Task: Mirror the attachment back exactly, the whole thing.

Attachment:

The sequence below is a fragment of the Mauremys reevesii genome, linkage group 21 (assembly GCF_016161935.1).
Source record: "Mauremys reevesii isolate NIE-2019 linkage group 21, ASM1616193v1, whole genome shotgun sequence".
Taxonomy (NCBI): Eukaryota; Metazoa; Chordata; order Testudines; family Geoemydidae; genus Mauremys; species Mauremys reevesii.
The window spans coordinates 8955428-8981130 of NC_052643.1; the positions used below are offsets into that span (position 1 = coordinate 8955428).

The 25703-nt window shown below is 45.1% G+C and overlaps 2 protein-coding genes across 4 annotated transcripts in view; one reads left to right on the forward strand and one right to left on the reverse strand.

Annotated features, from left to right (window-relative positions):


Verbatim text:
The sequence below is a fragment of the Mauremys reevesii genome, linkage group 21 (assembly GCF_016161935.1).
Source record: "Mauremys reevesii isolate NIE-2019 linkage group 21, ASM1616193v1, whole genome shotgun sequence".
Taxonomy (NCBI): Eukaryota; Metazoa; Chordata; order Testudines; family Geoemydidae; genus Mauremys; species Mauremys reevesii.
The window spans coordinates 8955428-8981130 of NC_052643.1; the positions used below are offsets into that span (position 1 = coordinate 8955428).

The 25703-nt window shown below is 45.1% G+C and overlaps 2 protein-coding genes across 4 annotated transcripts in view; one reads left to right on the forward strand and one right to left on the reverse strand.

Annotated features, from left to right (window-relative positions):